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4.3 out of 5 stars
4.3 out of 5 stars
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on 10 March 2009
I bought this in advance from the Lau website which was sending it out a month in advance of the normal release. First 500 copies signed too - so if it's of any interest, Aidan has the best handwriting!
So this is the third album from Lau although only the second studio recording. A couple of the tracks first appeared on the Live album - Banks of Marble and Frank and Flo's and the bonus track (Dear Prudence) was on a Mojo cover-mounted CD of the White Album (well it was a two parter obviously).
I'm always reluctant to do reviews very early on (if you look most of my reviews are of things released years ago). I decided to make an exception here as there really is something special going on. I had heard a couple of the tracks when the band played Celtic Connections in January and there is definitely an increased confidence in what they are doing. This shows up well in the writing, with Winter Moon the first evidence of Kris Drever starting to come up with new songs. There are also some cracking new tunes - The Burrian, Horizontigo and The Salty Boys all favourites at this early stage.
There is some steel guitar on a few tracks and backing vocals from Karine Polwart, Inge Thompson (now married to Martin Green) and Corrina Hewitt.
If anyone had told me 10 years ago that my favourite band would consist of a fiddler an accordionist and an acoustic guitarist I would have laughed them out of the room!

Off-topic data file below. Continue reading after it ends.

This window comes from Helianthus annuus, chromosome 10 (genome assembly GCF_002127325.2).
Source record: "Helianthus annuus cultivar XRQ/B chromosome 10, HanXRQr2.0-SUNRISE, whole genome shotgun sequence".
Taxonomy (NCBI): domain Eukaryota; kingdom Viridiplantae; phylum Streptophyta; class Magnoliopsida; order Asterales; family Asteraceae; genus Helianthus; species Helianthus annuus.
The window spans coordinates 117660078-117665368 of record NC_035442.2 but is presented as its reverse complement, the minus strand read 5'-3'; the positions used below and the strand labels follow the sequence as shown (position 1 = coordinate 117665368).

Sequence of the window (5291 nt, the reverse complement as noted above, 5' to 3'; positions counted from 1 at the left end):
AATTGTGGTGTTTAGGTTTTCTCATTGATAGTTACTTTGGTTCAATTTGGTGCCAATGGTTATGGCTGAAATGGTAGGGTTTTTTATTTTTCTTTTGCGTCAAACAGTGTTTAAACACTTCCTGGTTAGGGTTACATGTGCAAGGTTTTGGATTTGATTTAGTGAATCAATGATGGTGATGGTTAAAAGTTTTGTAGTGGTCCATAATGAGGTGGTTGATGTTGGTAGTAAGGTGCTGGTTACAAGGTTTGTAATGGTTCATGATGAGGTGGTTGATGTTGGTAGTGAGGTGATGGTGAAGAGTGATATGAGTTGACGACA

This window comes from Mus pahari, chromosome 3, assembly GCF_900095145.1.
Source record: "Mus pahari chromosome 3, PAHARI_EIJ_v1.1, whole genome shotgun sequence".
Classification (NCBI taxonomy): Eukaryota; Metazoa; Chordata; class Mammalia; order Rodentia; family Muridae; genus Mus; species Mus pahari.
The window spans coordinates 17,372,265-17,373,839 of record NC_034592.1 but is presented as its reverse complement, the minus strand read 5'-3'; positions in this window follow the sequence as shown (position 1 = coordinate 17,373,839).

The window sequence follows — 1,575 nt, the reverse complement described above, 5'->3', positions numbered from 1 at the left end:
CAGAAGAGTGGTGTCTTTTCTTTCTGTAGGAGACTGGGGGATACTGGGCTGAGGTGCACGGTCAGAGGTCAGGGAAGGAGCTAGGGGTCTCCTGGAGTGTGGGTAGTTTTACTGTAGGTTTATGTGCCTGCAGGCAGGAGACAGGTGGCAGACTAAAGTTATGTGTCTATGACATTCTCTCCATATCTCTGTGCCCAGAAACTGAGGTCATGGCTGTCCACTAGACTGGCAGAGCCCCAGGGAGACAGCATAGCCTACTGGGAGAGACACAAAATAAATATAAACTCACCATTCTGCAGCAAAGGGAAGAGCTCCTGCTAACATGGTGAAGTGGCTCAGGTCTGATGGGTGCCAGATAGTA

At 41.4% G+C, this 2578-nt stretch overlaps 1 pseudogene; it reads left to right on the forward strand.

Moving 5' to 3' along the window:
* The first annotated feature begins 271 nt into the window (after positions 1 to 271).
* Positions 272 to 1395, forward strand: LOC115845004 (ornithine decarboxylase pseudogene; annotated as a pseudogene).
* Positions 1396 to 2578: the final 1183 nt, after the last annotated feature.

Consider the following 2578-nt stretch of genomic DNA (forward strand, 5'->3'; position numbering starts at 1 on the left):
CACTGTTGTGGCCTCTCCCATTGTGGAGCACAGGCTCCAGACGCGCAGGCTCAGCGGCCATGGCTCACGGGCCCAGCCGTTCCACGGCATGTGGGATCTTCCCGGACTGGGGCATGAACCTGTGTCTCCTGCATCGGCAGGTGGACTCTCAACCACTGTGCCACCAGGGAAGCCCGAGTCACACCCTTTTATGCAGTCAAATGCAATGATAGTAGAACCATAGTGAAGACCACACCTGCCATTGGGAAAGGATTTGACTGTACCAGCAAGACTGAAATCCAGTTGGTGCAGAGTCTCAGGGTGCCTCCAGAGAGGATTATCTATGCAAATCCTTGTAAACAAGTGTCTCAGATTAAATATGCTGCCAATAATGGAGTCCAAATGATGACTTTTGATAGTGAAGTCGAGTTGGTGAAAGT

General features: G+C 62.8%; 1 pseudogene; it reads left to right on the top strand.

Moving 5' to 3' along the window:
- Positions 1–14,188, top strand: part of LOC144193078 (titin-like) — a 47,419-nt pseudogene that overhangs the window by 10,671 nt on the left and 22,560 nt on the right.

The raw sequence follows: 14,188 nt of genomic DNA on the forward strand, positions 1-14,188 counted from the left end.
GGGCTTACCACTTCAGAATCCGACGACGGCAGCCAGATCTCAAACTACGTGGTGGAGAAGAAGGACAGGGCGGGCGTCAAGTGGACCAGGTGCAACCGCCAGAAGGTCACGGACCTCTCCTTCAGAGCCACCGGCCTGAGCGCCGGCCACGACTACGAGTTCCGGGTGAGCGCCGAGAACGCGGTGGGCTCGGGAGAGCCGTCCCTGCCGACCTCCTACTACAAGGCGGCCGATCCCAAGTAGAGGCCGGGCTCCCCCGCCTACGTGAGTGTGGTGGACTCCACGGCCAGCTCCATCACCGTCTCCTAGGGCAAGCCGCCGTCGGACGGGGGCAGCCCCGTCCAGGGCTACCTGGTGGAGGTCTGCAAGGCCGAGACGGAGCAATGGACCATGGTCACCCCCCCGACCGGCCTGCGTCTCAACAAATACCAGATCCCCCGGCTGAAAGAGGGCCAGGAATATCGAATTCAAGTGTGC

Go and see them live, you won't regret it.
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on 14 May 2009
Arc Light is a big record, big melodies, big concepts and a big leap toward Lau being accepted into the mainstream as opposed to be viewed as a `folk' band and all the negative connotations that holds for the uninitiated.

Folk purists need not panic, there is plenty here for you to love and cherish as well. Arc Light is packed with innovation from the introduction of pedal steel guitar for the first time to the live qualities of production.

Kris Drever's vocals have moved on again from the first two records and seem to indicate a greater confidence in his own ability and rightly so. Winter Moon and Banks of Marble are both very worthy singles and full of hooks, I have played them over and over since getting the album. Horizontigo is a magical instrumental that reminds me of the glorious John Martyn track, Small Hours played at 45rpm as opposed to 33rpm.

Buy this record regardless of your musical tastes, you will not be disappointed.